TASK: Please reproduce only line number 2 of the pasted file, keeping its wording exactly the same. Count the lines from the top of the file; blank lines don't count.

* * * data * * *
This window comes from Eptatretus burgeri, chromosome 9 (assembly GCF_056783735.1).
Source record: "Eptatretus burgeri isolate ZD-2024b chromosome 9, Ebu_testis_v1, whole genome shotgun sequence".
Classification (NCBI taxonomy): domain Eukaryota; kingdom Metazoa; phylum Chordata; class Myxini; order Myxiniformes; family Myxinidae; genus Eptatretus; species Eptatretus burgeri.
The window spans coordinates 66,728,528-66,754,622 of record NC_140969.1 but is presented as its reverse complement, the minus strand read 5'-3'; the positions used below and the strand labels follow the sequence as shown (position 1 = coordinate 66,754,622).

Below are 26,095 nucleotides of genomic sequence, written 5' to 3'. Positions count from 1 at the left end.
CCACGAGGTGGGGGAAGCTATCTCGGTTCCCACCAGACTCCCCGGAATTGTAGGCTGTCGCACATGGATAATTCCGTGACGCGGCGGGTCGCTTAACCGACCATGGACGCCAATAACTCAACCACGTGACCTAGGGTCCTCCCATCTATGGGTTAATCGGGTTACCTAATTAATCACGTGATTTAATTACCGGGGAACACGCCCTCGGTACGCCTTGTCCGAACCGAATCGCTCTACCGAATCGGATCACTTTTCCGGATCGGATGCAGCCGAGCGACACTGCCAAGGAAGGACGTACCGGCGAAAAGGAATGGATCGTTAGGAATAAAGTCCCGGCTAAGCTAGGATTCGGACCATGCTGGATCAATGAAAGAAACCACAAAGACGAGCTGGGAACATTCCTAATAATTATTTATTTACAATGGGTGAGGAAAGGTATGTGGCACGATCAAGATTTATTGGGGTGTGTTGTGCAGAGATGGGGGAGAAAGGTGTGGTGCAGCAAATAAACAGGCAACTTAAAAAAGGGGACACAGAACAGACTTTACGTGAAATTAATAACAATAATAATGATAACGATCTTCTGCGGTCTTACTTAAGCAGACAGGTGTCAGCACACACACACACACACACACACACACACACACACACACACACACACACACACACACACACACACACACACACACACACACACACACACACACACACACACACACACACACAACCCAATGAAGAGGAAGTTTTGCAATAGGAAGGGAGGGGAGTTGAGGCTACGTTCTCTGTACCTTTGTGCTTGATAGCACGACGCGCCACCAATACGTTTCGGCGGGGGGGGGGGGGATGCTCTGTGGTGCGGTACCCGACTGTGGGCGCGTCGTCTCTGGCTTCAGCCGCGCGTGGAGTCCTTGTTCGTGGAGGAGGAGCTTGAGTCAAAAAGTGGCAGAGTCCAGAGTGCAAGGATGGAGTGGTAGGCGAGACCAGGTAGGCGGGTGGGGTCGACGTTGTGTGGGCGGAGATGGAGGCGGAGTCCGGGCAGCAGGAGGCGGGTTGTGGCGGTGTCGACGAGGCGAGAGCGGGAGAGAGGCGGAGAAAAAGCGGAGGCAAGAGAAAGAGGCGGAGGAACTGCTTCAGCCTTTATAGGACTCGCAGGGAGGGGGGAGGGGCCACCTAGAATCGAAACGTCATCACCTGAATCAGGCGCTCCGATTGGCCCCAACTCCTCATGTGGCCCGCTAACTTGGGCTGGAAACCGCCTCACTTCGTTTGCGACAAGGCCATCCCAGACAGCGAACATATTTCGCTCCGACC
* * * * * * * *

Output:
Source record: "Eptatretus burgeri isolate ZD-2024b chromosome 9, Ebu_testis_v1, whole genome shotgun sequence".